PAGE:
EG: Good question. It was probably, wow about 10 years ago now in Austin, Texas. I’d just put painting on the back burner. Those first initial pieces were really organic, wire-wrapped, gemstone and kind of crude but they actually sold.
JS: And those first pieces, were they similar to what you’re making now?
EG: Kind of. In some ways, yes, but in other ways, no. I’ve simplified what I do. These were all one-of-a-kind pieces with more focus on intricate wire wrapping and bigger, more organic shapes.
JS: What drove you to learn metalsmithing?
EG: Honestly I got a little tired of the limits that I had with just wire wrapping, and I got a little sick of doing the same thing over and over. It was half accessibility and half finding my own style and technique, branching out of my comfort zone and working through a challenge. I have never taken a jewelry class so my techniques and styles have evolved in a pretty organic and unique way. I think that has helped me keep an individual look to my work. I also don't use any heat in my studio, no soldering or casting, so I have this challenge that I like... I try to do things with the limits I have set in place, and work within that challenge to create something new. It’s fun right now, but in the future, I might be ready to branch out into more traditional techniques while still holding on to my own style and look. My main motivation that’s driven me has been my own taste and what I want to wear. Trying to blend it to where it was still noticeably my style but more simplistic and refined.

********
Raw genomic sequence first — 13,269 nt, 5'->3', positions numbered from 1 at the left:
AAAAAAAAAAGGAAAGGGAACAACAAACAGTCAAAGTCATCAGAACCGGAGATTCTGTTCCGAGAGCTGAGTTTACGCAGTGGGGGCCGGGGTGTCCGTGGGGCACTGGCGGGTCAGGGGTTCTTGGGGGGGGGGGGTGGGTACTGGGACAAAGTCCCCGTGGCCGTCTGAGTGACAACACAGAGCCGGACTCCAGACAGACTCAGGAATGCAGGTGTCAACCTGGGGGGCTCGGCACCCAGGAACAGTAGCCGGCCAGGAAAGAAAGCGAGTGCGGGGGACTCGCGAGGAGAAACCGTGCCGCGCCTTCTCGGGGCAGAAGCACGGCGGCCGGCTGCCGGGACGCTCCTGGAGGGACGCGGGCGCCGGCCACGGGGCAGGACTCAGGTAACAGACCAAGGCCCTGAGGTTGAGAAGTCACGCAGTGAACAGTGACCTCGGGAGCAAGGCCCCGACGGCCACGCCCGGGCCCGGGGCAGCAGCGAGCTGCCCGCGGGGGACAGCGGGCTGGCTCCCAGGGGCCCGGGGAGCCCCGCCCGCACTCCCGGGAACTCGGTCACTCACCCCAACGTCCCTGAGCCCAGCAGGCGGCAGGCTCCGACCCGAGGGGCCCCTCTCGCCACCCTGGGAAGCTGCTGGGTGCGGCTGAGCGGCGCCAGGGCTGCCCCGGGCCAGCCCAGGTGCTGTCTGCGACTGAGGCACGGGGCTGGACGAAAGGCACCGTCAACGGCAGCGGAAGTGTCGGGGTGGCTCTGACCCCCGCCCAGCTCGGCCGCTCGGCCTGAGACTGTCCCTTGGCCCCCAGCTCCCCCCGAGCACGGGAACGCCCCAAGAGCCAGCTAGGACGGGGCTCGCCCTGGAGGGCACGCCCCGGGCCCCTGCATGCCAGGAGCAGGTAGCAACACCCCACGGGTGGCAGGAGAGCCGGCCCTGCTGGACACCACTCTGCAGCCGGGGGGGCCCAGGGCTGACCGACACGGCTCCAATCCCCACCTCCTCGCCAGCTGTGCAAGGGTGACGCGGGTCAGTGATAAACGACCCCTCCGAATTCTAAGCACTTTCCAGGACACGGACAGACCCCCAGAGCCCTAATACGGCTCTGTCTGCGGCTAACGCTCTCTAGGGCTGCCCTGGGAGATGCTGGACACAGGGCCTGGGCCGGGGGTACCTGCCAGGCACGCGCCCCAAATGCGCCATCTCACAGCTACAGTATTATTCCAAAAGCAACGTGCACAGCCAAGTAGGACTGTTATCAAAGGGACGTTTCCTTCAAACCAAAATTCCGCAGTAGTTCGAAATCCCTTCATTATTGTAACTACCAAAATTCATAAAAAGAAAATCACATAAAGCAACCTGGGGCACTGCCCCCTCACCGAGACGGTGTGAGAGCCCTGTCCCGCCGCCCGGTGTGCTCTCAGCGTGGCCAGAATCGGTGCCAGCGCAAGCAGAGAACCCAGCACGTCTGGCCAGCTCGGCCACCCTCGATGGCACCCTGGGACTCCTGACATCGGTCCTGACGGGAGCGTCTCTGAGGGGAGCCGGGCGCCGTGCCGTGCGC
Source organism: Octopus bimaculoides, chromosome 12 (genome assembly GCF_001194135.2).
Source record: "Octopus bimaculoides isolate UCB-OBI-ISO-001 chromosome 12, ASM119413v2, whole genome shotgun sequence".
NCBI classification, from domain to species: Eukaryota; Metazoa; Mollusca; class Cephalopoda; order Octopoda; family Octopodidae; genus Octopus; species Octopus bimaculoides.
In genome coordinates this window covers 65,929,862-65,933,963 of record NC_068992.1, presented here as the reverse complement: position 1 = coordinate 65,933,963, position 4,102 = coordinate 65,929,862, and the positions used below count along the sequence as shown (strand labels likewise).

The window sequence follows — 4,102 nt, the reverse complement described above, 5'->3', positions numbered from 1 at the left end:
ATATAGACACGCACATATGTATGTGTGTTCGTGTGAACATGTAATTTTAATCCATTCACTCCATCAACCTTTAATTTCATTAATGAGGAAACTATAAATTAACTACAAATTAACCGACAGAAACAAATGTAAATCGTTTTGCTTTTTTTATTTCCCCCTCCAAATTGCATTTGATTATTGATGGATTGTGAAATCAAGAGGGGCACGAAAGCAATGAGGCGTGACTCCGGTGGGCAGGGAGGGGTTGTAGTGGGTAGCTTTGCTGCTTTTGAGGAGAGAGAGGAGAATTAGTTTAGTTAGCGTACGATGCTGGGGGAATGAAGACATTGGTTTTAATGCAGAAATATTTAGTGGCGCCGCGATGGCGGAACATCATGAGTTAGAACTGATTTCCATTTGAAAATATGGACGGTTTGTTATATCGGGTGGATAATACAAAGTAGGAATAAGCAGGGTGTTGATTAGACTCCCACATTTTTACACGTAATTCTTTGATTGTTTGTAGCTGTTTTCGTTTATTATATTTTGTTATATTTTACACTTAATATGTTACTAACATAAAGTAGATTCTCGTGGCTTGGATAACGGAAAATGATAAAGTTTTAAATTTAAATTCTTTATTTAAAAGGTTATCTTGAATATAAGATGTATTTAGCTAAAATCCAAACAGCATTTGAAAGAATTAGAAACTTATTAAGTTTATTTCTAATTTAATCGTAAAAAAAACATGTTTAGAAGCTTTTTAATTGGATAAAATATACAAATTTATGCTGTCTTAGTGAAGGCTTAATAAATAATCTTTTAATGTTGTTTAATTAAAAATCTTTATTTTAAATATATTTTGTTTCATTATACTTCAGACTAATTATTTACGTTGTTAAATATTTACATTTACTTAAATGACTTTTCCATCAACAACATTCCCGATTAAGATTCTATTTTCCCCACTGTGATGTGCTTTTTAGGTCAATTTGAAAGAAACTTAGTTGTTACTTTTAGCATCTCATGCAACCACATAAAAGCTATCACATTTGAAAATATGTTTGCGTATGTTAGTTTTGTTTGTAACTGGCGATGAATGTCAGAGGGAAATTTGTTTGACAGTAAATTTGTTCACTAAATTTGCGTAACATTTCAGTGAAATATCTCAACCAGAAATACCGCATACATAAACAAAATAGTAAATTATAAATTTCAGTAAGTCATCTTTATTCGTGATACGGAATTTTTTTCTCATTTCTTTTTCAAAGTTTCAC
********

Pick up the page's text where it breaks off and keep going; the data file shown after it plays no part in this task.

JS: Especially in a saturated and competitive market.
EG: Oh yes.
JS: One thing you mentioned was your first trip to the bead store. Tell me about that.
EG: For me what made it so exciting, coming from a painting background, is it’s another form of a pallet and I love gemstones that have texture, the way they reflect light. In my studio space, I don’t organize or compartmentalize the stones and metals. They’re all laid out on the table and it’s messy and usually, I don’t have a plan when I’m making something new. I just pick some stones that draw my attention, and then start to play with metals and wire to create a new and exciting piece or collection. I may have an idea, but today metal has more of an influence on me and I love to accent it with beads. Once I started getting more into hand-cutting, hammering, texturizing and shaping the metal it became more fun and interesting to me than beadwork. But I still love working with gemstones... adding in what could now be called expertise in that field of wire wrapping and weaving the stones into and around metals.
JS: Oh, wow I love that. It’s so counterintuitive to what I perceived your process being. So, at one point you mentioned having this need to create. Can you elaborate on that feeling? Is it inside of you?
EG: You know, I think everybody has their own things that drive them, and I can just remember ever since being a child ––and my sister’s the same way, she’s also an artist–– we were really encouraged by our mom, also an artist, to make and create things. I get into a zone, I feel happy, relaxed, excited, and driven when I sit down in my space. The excitement of making something beautiful out of raw materials just doesn’t get old for me. I still love painting, making little sculptures, drawing...but for me, making jewelry is a combination of all of that. I guess today that’s where I find a really large amount of meaning in my life. It’s creating and having that process evolve into something functional.
“I guess today that’s where I find a really large amount of meaning in my life. It’s creating and having that process evolve into something functional.”
JS: Ah, the creative process.